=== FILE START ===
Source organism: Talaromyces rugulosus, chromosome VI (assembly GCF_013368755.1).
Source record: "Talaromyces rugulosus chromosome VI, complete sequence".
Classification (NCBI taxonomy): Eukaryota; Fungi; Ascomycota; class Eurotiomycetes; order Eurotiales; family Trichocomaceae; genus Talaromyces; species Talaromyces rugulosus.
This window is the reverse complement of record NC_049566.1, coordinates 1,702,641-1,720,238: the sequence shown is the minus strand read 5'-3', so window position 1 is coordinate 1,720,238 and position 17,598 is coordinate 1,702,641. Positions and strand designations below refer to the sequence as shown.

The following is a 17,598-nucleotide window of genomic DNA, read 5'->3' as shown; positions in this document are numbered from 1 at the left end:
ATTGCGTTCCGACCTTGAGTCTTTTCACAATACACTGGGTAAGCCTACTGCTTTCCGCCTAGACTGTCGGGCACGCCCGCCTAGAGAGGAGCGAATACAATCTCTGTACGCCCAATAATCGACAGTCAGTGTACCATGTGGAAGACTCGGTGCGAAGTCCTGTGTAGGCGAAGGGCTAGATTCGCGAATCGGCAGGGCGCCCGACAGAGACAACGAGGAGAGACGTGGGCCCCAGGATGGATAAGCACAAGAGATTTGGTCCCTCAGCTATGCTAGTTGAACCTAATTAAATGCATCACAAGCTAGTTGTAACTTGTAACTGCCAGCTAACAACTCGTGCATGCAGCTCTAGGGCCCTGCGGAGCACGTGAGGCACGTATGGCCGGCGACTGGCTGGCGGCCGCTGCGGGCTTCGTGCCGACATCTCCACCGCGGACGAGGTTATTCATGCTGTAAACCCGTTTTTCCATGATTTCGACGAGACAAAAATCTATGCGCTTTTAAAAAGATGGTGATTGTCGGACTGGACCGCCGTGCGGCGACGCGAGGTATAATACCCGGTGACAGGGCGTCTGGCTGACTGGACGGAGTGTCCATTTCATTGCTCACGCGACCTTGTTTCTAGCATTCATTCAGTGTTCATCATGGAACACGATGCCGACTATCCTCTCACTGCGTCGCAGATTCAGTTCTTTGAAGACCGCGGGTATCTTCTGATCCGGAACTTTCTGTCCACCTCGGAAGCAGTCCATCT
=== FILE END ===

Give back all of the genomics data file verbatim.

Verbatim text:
Source organism: Talaromyces rugulosus, chromosome VI (assembly GCF_013368755.1).
Source record: "Talaromyces rugulosus chromosome VI, complete sequence".
Classification (NCBI taxonomy): Eukaryota; Fungi; Ascomycota; class Eurotiomycetes; order Eurotiales; family Trichocomaceae; genus Talaromyces; species Talaromyces rugulosus.
This window is the reverse complement of record NC_049566.1, coordinates 1,702,641-1,720,238: the sequence shown is the minus strand read 5'-3', so window position 1 is coordinate 1,720,238 and position 17,598 is coordinate 1,702,641. Positions and strand designations below refer to the sequence as shown.

The following is a 17,598-nucleotide window of genomic DNA, read 5'->3' as shown; positions in this document are numbered from 1 at the left end:
ATTGCGTTCCGACCTTGAGTCTTTTCACAATACACTGGGTAAGCCTACTGCTTTCCGCCTAGACTGTCGGGCACGCCCGCCTAGAGAGGAGCGAATACAATCTCTGTACGCCCAATAATCGACAGTCAGTGTACCATGTGGAAGACTCGGTGCGAAGTCCTGTGTAGGCGAAGGGCTAGATTCGCGAATCGGCAGGGCGCCCGACAGAGACAACGAGGAGAGACGTGGGCCCCAGGATGGATAAGCACAAGAGATTTGGTCCCTCAGCTATGCTAGTTGAACCTAATTAAATGCATCACAAGCTAGTTGTAACTTGTAACTGCCAGCTAACAACTCGTGCATGCAGCTCTAGGGCCCTGCGGAGCACGTGAGGCACGTATGGCCGGCGACTGGCTGGCGGCCGCTGCGGGCTTCGTGCCGACATCTCCACCGCGGACGAGGTTATTCATGCTGTAAACCCGTTTTTCCATGATTTCGACGAGACAAAAATCTATGCGCTTTTAAAAAGATGGTGATTGTCGGACTGGACCGCCGTGCGGCGACGCGAGGTATAATACCCGGTGACAGGGCGTCTGGCTGACTGGACGGAGTGTCCATTTCATTGCTCACGCGACCTTGTTTCTAGCATTCATTCAGTGTTCATCATGGAACACGATGCCGACTATCCTCTCACTGCGTCGCAGATTCAGTTCTTTGAAGACCGCGGGTATCTTCTGATCCGGAACTTTCTGTCCACCTCGGAAGCAGTCCATCT